Stability evaluation of H3N2 influenza split vaccine in drying process for solidification
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Currently, most vaccines have been manufactured in liquid forms that are needed a cold-chain system. However, this system does not guarantee the stability of vaccines always and requires a high cost. Although solidification of vaccine can be alternative, vaccine stability is a problem. Recently, influenza vaccine delivery using microneedle formulation has been studied extensively. Moreover, the stability of the vaccine can be improved since the vaccine is solid form in the microneedle. Therefore, the aim of this study is to screen the suitable stabilizer in the drying process and to compare evaluation methods for H3N2 split vaccine stability.
Dried vaccine samples were evaluated by enzyme-linked immunosorbent assay (ELISA), sodium dodecyl sulfate polyacrylamide gel electrophoresis (SDS-PAGE) and circular dichroism (CD).
Fructose provided stability to the vaccine during the drying process by ELISA (91.1 ± 8.9%) and SDS-PAGE (about 65%). Trehalose was rated as providing stability to the vaccine when evaluated with ELISA and SDS-PAGE but was not when evaluated with CD.
The stability of the vaccine should be finally determined by comprehensively evaluating the structure and antigenicity of various proteins.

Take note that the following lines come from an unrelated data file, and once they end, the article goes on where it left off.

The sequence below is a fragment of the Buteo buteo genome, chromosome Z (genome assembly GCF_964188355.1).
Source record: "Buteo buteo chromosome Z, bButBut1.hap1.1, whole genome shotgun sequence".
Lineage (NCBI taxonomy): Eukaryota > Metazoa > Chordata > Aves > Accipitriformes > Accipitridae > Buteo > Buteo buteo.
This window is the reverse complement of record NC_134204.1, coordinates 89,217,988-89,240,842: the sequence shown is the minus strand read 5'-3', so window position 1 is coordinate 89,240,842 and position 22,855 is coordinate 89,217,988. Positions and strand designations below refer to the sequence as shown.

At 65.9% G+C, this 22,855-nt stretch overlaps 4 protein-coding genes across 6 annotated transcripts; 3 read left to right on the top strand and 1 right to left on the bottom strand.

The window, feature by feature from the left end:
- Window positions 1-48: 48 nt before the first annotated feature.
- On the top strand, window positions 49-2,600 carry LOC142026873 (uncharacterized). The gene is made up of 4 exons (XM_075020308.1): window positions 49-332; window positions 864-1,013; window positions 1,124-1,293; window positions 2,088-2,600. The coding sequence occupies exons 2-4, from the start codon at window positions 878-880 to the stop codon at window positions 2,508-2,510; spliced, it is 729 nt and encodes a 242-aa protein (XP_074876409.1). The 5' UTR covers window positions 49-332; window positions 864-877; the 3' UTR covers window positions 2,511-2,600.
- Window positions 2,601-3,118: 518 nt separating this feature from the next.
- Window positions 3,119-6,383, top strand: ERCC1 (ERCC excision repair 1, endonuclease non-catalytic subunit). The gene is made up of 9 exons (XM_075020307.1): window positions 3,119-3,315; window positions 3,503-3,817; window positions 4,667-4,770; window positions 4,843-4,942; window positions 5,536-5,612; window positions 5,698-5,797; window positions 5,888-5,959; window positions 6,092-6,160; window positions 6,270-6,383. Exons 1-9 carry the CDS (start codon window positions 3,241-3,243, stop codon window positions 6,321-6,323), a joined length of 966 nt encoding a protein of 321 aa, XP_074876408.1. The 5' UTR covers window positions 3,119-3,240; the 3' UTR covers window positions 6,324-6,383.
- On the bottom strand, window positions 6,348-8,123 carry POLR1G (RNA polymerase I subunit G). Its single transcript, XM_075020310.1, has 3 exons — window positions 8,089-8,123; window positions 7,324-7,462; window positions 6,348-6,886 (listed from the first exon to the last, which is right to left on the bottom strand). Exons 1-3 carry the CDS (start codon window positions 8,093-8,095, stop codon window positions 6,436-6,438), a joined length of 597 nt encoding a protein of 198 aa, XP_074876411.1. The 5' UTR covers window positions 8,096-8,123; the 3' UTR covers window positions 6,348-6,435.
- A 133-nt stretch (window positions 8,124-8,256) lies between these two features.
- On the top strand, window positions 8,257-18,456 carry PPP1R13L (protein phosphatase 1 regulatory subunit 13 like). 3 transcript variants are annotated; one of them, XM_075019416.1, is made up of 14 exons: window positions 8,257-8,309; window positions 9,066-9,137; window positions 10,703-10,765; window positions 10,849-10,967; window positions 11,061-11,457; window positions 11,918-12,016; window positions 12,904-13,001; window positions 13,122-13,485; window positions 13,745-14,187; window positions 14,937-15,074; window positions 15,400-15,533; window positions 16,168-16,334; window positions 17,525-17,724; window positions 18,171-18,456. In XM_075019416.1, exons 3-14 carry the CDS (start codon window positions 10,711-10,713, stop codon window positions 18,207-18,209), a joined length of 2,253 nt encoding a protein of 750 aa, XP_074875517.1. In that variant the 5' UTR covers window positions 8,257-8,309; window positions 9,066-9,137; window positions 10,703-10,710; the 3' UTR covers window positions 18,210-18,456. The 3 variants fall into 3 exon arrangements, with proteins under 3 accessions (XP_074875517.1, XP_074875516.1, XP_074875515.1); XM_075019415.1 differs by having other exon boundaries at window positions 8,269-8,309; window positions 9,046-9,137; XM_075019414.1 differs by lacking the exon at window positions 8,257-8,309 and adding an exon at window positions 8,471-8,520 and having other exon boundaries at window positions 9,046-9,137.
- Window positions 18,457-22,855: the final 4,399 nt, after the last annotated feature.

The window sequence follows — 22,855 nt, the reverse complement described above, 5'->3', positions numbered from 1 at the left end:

KeywordsH3N2 influenza vaccine Drying process Stability Enzyme-linked immunosorbent assay Sodium dodecyl sulfate polyacrylamide gel electrophoresis Circular dichroism
This work was supported by Industrial Strategic Technology Development Program (10067809, development of vaccine formulation and patient-convenient vaccine microneedle) funded by the Ministry of Trade, Industry & Energy (MOTIE, Korea) to Cheong-Weon Cho.
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Conflict of interest
The authors declare that they have no conflict of interest.
Statement of human and animal rights
This article does not contain any studies with human and animal subjects performed by any of the authors.
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